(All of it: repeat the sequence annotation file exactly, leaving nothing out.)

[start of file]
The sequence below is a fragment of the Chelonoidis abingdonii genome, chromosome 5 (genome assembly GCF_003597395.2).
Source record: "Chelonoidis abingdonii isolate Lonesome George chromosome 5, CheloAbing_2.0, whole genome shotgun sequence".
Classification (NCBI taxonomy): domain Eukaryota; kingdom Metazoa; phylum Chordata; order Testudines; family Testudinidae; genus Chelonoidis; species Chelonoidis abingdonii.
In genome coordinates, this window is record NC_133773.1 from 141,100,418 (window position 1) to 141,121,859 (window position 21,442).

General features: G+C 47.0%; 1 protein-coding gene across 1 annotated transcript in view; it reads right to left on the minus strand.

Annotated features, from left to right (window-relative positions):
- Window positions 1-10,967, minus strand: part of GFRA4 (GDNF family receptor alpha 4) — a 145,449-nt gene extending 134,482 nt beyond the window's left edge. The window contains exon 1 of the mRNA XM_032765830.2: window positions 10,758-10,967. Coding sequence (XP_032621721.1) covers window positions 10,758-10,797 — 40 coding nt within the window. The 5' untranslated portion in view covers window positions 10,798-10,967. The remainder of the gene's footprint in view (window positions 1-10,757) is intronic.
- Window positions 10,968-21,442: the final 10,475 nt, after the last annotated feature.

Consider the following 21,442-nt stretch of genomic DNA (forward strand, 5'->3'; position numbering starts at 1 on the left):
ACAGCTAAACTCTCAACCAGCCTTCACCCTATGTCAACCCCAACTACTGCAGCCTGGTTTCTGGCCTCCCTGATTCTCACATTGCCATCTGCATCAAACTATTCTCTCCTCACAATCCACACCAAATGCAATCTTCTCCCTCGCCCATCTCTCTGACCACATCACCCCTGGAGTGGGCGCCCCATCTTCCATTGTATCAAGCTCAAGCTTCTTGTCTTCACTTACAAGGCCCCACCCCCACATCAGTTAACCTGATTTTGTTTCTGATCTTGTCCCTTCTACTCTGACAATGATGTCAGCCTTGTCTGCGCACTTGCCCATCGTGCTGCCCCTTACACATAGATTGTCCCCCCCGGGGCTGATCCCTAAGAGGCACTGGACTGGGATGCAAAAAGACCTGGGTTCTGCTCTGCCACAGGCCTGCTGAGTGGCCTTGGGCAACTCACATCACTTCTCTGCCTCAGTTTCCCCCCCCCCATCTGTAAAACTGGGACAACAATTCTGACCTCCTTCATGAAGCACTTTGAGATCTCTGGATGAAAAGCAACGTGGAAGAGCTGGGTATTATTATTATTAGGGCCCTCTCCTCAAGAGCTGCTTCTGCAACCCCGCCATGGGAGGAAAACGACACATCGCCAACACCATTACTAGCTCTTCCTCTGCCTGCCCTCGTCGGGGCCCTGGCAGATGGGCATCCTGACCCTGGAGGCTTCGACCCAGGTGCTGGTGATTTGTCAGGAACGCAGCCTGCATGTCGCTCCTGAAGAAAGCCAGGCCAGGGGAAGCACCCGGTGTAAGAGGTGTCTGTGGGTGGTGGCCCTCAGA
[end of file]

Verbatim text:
The sequence below is a fragment of the Chelonoidis abingdonii genome, chromosome 5 (genome assembly GCF_003597395.2).
Source record: "Chelonoidis abingdonii isolate Lonesome George chromosome 5, CheloAbing_2.0, whole genome shotgun sequence".
Classification (NCBI taxonomy): domain Eukaryota; kingdom Metazoa; phylum Chordata; order Testudines; family Testudinidae; genus Chelonoidis; species Chelonoidis abingdonii.
In genome coordinates, this window is record NC_133773.1 from 141,100,418 (window position 1) to 141,121,859 (window position 21,442).

General features: G+C 47.0%; 1 protein-coding gene across 1 annotated transcript in view; it reads right to left on the minus strand.

Annotated features, from left to right (window-relative positions):
- Window positions 1-10,967, minus strand: part of GFRA4 (GDNF family receptor alpha 4) — a 145,449-nt gene extending 134,482 nt beyond the window's left edge. The window contains exon 1 of the mRNA XM_032765830.2: window positions 10,758-10,967. Coding sequence (XP_032621721.1) covers window positions 10,758-10,797 — 40 coding nt within the window. The 5' untranslated portion in view covers window positions 10,798-10,967. The remainder of the gene's footprint in view (window positions 1-10,757) is intronic.
- Window positions 10,968-21,442: the final 10,475 nt, after the last annotated feature.

Consider the following 21,442-nt stretch of genomic DNA (forward strand, 5'->3'; position numbering starts at 1 on the left):
ACAGCTAAACTCTCAACCAGCCTTCACCCTATGTCAACCCCAACTACTGCAGCCTGGTTTCTGGCCTCCCTGATTCTCACATTGCCATCTGCATCAAACTATTCTCTCCTCACAATCCACACCAAATGCAATCTTCTCCCTCGCCCATCTCTCTGACCACATCACCCCTGGAGTGGGCGCCCCATCTTCCATTGTATCAAGCTCAAGCTTCTTGTCTTCACTTACAAGGCCCCACCCCCACATCAGTTAACCTGATTTTGTTTCTGATCTTGTCCCTTCTACTCTGACAATGATGTCAGCCTTGTCTGCGCACTTGCCCATCGTGCTGCCCCTTACACATAGATTGTCCCCCCCGGGGCTGATCCCTAAGAGGCACTGGACTGGGATGCAAAAAGACCTGGGTTCTGCTCTGCCACAGGCCTGCTGAGTGGCCTTGGGCAACTCACATCACTTCTCTGCCTCAGTTTCCCCCCCCCCATCTGTAAAACTGGGACAACAATTCTGACCTCCTTCATGAAGCACTTTGAGATCTCTGGATGAAAAGCAACGTGGAAGAGCTGGGTATTATTATTATTAGGGCCCTCTCCTCAAGAGCTGCTTCTGCAACCCCGCCATGGGAGGAAAACGACACATCGCCAACACCATTACTAGCTCTTCCTCTGCCTGCCCTCGTCGGGGCCCTGGCAGATGGGCATCCTGACCCTGGAGGCTTCGACCCAGGTGCTGGTGATTTGTCAGGAACGCAGCCTGCATGTCGCTCCTGAAGAAAGCCAGGCCAGGGGAAGCACCCGGTGTAAGAGGTGTCTGTGGGTGGTGGCCCTCAGA